The Philadelphia Land Bank is close to approving a deal involving Live Nation Worldwide Inc. that would let the concert promoter lease city-owned land behind its Met Philadelphia performance venue on North Broad Street for show-related parking and loading, with rent payments funding a community organization.
The agreement, on which Land Bank board members expect to vote at an upcoming meeting, would give the nonprofit North Broad Renaissance control of the nearly 10,000-square-foot tract along Carlisle Street between Ogden and Poplar Streets for $1 a year.
Live Nation would then become North Broad Renaissance’s subtenant at the site, paying the group $60,000 a year — plus at least $20,000 in “donations or sponsorships” — to use the property for loading and unloading of personnel and equipment, according to the Land Bank resolution.
The lease would be renewable every five years, ending with a final renewal option until Sept. 30, 2047, with the property being appraised at the start of each renewal period for potential rent hikes as land values increase.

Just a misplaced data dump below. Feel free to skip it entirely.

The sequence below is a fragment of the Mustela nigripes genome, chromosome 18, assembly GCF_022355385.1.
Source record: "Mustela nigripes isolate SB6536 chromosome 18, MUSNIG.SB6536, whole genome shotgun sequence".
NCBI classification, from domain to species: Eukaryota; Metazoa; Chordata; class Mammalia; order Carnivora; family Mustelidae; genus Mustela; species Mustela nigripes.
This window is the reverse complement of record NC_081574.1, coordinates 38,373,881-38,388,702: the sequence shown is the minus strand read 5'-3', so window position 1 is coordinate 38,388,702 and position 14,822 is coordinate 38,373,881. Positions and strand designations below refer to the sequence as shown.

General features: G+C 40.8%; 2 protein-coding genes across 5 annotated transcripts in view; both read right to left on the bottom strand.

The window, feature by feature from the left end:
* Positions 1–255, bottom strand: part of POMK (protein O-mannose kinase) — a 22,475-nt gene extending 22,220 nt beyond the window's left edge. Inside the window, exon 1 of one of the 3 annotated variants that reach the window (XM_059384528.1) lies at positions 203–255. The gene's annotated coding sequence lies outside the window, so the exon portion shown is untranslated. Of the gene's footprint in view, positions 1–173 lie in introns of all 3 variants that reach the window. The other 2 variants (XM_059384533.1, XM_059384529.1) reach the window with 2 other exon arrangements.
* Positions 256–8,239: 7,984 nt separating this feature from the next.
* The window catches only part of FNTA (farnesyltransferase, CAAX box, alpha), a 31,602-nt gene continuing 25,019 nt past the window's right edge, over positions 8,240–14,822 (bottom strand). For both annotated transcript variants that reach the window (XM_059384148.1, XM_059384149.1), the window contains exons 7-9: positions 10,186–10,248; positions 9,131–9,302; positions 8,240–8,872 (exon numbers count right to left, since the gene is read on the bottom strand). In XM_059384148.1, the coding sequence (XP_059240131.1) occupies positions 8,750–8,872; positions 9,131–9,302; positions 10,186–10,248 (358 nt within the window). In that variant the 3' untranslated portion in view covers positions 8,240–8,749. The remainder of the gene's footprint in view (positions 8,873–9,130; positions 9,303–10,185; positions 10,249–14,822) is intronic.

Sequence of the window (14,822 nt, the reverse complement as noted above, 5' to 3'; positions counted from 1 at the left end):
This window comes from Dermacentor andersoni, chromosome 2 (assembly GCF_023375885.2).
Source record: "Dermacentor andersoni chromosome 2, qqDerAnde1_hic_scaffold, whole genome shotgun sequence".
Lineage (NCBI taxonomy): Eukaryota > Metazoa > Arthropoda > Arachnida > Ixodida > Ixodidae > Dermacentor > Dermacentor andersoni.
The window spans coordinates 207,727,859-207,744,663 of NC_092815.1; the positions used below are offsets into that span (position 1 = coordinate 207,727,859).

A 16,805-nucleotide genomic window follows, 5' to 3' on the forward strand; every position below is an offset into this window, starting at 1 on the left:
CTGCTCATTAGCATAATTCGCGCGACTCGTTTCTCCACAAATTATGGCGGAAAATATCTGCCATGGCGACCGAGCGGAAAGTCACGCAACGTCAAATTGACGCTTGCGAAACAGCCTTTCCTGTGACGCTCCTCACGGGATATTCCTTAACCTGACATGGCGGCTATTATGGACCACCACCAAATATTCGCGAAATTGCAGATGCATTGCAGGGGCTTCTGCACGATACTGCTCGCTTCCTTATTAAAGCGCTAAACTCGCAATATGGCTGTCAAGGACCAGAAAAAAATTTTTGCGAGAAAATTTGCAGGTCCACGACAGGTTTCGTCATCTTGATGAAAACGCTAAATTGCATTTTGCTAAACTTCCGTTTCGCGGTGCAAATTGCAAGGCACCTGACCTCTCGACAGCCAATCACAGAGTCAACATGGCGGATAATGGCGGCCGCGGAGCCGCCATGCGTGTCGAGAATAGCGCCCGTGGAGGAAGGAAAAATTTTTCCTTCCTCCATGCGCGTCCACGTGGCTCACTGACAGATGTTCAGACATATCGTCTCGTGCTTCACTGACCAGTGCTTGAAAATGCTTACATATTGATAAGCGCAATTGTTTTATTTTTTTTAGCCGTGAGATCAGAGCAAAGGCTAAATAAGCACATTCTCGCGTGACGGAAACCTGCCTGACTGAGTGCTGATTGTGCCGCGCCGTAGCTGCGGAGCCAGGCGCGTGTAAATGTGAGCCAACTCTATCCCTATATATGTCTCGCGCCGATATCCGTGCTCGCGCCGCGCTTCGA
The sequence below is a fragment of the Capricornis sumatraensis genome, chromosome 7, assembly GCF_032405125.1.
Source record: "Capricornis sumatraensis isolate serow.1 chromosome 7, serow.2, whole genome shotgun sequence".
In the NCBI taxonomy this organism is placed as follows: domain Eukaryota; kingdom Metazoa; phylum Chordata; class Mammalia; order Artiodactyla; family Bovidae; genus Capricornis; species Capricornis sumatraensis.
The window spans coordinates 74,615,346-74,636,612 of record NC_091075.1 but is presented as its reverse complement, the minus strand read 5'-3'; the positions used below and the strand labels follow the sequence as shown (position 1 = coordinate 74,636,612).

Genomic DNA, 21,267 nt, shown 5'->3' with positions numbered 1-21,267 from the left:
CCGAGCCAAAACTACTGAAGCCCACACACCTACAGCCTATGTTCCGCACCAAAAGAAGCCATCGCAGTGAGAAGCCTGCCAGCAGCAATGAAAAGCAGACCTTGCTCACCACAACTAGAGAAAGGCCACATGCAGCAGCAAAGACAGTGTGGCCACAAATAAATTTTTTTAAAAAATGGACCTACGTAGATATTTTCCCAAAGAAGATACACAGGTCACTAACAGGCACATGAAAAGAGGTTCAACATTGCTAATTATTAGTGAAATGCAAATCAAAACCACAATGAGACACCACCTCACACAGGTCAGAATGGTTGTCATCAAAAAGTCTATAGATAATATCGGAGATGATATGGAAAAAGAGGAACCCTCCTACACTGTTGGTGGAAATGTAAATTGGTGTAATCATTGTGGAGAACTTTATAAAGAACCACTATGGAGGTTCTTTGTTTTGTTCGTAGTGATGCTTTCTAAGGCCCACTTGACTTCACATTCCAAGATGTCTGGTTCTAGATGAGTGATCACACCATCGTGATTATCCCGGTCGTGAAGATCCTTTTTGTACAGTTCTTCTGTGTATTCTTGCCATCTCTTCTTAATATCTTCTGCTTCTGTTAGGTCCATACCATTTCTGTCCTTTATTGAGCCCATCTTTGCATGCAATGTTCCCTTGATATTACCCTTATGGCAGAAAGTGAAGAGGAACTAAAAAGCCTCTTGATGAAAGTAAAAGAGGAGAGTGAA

North Broad Renaissance would apply rent proceeds toward projects aimed at revitalizing the Broad Street corridor between City Hall and Erie Avenue, such as street repairs, sidewalk-cleaning, and small-business support.
Beverly Hills-based Live Nation opened its Met venue last year in the former Metropolitan Opera House, which was renovated into a concert hall for the company by its co-owner, developer Eric Blumenfeld.
The concert promoter has since been using the city-owned property behind the concert hall — an unpaved lot — free under a series of temporary agreements with the Land Bank. Its pending deal with the agency would require it to pave the property and install permanent lighting.
At a meeting in October, the Land Bank board passed on considering a motion to extend the temporary agreement, citing a lack of “movement on negotiations" for the lease with North Broad Renaissance, according to meeting minutes.
But talks are back on track, with the deal’s approval expected in time for a mid-January lease start, Land Bank executive director Angel Rodriguez said.